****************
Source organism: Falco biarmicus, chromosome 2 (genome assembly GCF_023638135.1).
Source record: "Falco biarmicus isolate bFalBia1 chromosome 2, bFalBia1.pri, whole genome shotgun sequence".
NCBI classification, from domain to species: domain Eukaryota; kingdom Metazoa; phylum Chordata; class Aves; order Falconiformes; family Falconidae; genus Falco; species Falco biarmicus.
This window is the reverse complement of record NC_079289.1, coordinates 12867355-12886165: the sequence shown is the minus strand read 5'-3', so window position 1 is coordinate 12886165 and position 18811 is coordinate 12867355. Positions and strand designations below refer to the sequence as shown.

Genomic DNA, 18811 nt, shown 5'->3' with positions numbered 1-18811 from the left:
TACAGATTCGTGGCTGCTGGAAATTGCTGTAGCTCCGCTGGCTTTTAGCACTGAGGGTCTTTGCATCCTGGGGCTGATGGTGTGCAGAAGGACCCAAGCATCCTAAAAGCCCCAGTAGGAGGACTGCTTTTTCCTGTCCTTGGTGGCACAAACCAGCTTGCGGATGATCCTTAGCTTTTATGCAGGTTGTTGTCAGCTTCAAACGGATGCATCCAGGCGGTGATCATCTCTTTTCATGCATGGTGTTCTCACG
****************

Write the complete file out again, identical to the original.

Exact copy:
Source organism: Falco biarmicus, chromosome 2 (genome assembly GCF_023638135.1).
Source record: "Falco biarmicus isolate bFalBia1 chromosome 2, bFalBia1.pri, whole genome shotgun sequence".
NCBI classification, from domain to species: domain Eukaryota; kingdom Metazoa; phylum Chordata; class Aves; order Falconiformes; family Falconidae; genus Falco; species Falco biarmicus.
This window is the reverse complement of record NC_079289.1, coordinates 12867355-12886165: the sequence shown is the minus strand read 5'-3', so window position 1 is coordinate 12886165 and position 18811 is coordinate 12867355. Positions and strand designations below refer to the sequence as shown.

Genomic DNA, 18811 nt, shown 5'->3' with positions numbered 1-18811 from the left:
TACAGATTCGTGGCTGCTGGAAATTGCTGTAGCTCCGCTGGCTTTTAGCACTGAGGGTCTTTGCATCCTGGGGCTGATGGTGTGCAGAAGGACCCAAGCATCCTAAAAGCCCCAGTAGGAGGACTGCTTTTTCCTGTCCTTGGTGGCACAAACCAGCTTGCGGATGATCCTTAGCTTTTATGCAGGTTGTTGTCAGCTTCAAACGGATGCATCCAGGCGGTGATCATCTCTTTTCATGCATGGTGTTCTCACG